Entries Published On August, 2019
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In 2018, startups in the United States raised over $13 billion in capital. Of that, nearly 15 percent (or $1.7 billion) went to oncology-focused companies. On the surface, it’s easy to see why so many investors would want to put their funds toward cancer. Most would consider curing the elusive family of diseases as a moonshot, especially as cases continue to grow at an alarming rate.
But digging deeper, there’s more to the story of why oncology raises so much money, and a host of new technologies have come into play. Let’s dive in and see the details.
Everybody Wants to Rule the World
When thinking about the biggest ideas in medicine, it’s become almost commonplace to say “a cure for cancer.” From students to scientists, pageant contestants to investors. Even former Vice President Joe Biden feels the pull:
“I promise you if I’m elected president, you’re going to see the single most important thing that changes America, we’re gonna cure cancer.”
It’s not a surprising goal. Almost every person can name at least one person close to them affected by the disease. That prevalence means that cancer gets a lot of attention. That attention means that, for better or for worse, oncology is a major talking point.
Talk is Cheap, Cures are Expensive
If you’re a startup that sees your potential funding go toward oncology instead, that talking point is part of the problem. Between individuals, organizations, and the government, cancer gets a huge amount of attention. Some investors, swayed by the noise, choose to pass on other areas and put their money into oncology instead. That bias extends into government funding as well. The National Institute of Health, for example, spends nearly double on the National Cancer Institute as it does its next closest center.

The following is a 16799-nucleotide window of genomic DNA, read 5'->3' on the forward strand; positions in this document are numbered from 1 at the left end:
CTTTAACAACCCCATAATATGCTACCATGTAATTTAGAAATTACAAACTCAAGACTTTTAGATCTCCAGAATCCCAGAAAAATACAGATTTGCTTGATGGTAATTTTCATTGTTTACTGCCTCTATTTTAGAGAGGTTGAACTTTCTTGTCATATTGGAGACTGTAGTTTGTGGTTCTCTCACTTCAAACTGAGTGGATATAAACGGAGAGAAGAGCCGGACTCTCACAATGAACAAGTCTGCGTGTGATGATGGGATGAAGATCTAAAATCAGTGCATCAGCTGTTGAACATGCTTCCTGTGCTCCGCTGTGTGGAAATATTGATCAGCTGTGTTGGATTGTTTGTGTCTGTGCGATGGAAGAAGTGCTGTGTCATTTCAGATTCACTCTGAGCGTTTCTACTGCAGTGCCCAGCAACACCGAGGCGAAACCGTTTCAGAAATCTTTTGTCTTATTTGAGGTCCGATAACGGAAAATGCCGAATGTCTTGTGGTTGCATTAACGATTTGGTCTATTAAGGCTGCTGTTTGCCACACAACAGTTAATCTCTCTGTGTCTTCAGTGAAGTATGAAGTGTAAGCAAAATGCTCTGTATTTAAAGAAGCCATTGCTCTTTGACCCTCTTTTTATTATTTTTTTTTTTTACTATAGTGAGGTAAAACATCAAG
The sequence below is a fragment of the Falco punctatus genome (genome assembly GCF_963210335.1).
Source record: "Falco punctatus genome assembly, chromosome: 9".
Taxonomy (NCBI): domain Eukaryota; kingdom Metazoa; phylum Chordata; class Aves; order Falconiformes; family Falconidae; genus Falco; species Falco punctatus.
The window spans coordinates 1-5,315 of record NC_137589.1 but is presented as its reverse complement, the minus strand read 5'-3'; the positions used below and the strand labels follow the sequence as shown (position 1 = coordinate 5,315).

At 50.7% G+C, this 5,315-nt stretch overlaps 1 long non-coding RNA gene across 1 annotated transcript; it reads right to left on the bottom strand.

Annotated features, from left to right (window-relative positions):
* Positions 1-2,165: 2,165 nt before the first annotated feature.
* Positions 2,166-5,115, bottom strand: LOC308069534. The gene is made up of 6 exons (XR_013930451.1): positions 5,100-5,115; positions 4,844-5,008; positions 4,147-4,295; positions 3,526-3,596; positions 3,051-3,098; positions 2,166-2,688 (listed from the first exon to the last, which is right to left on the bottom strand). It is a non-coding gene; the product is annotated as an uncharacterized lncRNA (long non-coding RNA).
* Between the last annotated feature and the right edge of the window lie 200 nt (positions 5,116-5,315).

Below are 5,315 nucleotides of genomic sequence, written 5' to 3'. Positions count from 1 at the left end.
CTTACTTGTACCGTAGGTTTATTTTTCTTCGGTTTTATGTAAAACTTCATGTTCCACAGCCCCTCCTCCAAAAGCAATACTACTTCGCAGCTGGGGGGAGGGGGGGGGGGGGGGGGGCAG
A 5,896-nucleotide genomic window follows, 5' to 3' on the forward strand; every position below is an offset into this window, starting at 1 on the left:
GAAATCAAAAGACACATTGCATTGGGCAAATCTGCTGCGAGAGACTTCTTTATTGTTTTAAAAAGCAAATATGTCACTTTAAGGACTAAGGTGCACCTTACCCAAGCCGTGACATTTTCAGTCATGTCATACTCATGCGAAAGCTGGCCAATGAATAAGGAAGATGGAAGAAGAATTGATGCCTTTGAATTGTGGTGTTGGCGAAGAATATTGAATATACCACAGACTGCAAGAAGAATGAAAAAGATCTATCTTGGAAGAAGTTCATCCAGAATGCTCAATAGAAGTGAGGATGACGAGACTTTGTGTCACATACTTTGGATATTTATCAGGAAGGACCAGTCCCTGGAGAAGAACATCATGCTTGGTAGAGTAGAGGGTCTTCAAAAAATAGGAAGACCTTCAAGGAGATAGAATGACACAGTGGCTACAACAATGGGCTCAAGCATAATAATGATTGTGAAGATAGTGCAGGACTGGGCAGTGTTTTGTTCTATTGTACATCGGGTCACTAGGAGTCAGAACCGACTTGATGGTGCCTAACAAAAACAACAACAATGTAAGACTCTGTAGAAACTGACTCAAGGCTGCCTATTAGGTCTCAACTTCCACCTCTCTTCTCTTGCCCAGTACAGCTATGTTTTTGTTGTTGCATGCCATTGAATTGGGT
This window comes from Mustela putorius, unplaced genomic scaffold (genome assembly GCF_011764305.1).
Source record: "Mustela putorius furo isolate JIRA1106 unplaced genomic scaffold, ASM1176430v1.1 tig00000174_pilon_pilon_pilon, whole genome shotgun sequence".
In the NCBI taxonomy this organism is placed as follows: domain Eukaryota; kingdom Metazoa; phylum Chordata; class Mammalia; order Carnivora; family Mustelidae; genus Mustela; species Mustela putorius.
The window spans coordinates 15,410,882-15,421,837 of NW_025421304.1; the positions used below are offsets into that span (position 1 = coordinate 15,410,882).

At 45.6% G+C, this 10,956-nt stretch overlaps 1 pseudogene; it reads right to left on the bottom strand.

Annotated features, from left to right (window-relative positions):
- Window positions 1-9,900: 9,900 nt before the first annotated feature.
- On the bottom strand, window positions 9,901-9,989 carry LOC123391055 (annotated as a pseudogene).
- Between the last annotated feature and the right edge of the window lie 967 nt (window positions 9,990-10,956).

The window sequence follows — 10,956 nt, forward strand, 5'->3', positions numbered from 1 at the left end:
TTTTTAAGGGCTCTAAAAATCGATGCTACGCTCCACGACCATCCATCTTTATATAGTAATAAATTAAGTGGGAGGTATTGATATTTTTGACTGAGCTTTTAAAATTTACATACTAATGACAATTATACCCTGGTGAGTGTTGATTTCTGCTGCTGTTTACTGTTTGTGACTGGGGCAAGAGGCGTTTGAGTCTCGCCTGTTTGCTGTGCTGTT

That said, cancer is an epidemic and worthy of the money requied to study, treat, and prevent — if not cure — the diseases. But it’s worth considering whether investors are robbing Peter to pay Paul.
On the Horizon
It’s impossible to talk about cancer in 2019 without also talking about CRISPR. The genetic engineering field is relatively young. CRISPR as a term and dedicated field of study within genetics has only been around since 2002. But the gene editing idea may indeed hold our best chance at curing cancer at its source.
For those not in the know, the Cliff’s Notes version of CRISPR goes something like this: It is a gene editing technology that identifies and “cuts” certain strands of DNA, and then “pastes” replacement DNA in its place. As it relates to cancers, CRISPR should be able to target and remove germline mutations (inherited gene faults) that are tied to cancer growth.
Skirting the Edges
The up side of oncology getting so much attention is that there are many other fields that can work with the cancer while having other areas of cocus as well. Immunotherapy, pharmaceuticals, nanotechnology, and epigenetics are all specialties that see continued attention from oncology. But these fields all have larger umbrellas over them, covering many other areas of treatment as well.
For those who may think that the oncology gorilla is eating too much from the startup funding buffet, there are other fields that can benefit from the attention that cancer commands.
We’d love to hear your thoughts. Are investors ignoring other areas, opting for moonshot oncology treatments? Or does the field deserve even more attention than it gets today? Sound off via your AngelMD profile, and use the #AMDoncology hashtag. Let’s start a discussion.